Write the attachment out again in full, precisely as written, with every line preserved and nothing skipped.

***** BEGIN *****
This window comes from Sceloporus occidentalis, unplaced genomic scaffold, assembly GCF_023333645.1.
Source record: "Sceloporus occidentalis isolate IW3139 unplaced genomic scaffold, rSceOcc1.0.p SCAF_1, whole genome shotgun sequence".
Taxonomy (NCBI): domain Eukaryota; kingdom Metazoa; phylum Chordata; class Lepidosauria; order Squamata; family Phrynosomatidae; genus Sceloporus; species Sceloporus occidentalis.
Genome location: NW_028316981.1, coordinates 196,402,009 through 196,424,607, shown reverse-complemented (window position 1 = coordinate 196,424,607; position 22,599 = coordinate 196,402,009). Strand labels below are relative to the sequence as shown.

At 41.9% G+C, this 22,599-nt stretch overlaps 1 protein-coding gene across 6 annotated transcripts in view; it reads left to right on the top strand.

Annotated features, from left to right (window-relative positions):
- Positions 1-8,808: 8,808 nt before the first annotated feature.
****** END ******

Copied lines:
This window comes from Sceloporus occidentalis, unplaced genomic scaffold, assembly GCF_023333645.1.
Source record: "Sceloporus occidentalis isolate IW3139 unplaced genomic scaffold, rSceOcc1.0.p SCAF_1, whole genome shotgun sequence".
Taxonomy (NCBI): domain Eukaryota; kingdom Metazoa; phylum Chordata; class Lepidosauria; order Squamata; family Phrynosomatidae; genus Sceloporus; species Sceloporus occidentalis.
Genome location: NW_028316981.1, coordinates 196,402,009 through 196,424,607, shown reverse-complemented (window position 1 = coordinate 196,424,607; position 22,599 = coordinate 196,402,009). Strand labels below are relative to the sequence as shown.

At 41.9% G+C, this 22,599-nt stretch overlaps 1 protein-coding gene across 6 annotated transcripts in view; it reads left to right on the top strand.

Annotated features, from left to right (window-relative positions):
- Positions 1-8,808: 8,808 nt before the first annotated feature.